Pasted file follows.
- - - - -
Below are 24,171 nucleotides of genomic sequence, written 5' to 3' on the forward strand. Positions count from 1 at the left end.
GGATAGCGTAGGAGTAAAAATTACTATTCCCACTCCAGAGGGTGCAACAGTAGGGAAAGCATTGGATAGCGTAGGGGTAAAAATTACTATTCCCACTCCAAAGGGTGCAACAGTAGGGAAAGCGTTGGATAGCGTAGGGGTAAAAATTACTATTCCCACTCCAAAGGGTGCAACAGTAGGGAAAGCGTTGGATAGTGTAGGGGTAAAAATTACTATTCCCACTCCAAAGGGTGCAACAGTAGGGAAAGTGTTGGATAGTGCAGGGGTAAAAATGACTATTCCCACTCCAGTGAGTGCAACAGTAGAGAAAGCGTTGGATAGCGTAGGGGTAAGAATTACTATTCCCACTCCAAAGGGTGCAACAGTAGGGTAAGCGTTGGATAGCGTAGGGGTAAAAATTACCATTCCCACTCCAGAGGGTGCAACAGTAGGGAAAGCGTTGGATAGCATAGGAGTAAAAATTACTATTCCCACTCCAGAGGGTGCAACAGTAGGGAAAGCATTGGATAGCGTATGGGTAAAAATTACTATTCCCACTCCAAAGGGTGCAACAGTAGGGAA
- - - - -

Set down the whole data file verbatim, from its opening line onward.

Below are 24,171 nucleotides of genomic sequence, written 5' to 3' on the forward strand. Positions count from 1 at the left end.
GGATAGCGTAGGAGTAAAAATTACTATTCCCACTCCAGAGGGTGCAACAGTAGGGAAAGCATTGGATAGCGTAGGGGTAAAAATTACTATTCCCACTCCAAAGGGTGCAACAGTAGGGAAAGCGTTGGATAGCGTAGGGGTAAAAATTACTATTCCCACTCCAAAGGGTGCAACAGTAGGGAAAGCGTTGGATAGTGTAGGGGTAAAAATTACTATTCCCACTCCAAAGGGTGCAACAGTAGGGAAAGTGTTGGATAGTGCAGGGGTAAAAATGACTATTCCCACTCCAGTGAGTGCAACAGTAGAGAAAGCGTTGGATAGCGTAGGGGTAAGAATTACTATTCCCACTCCAAAGGGTGCAACAGTAGGGTAAGCGTTGGATAGCGTAGGGGTAAAAATTACCATTCCCACTCCAGAGGGTGCAACAGTAGGGAAAGCGTTGGATAGCATAGGAGTAAAAATTACTATTCCCACTCCAGAGGGTGCAACAGTAGGGAAAGCATTGGATAGCGTATGGGTAAAAATTACTATTCCCACTCCAAAGGGTGCAACAGTAGGGAA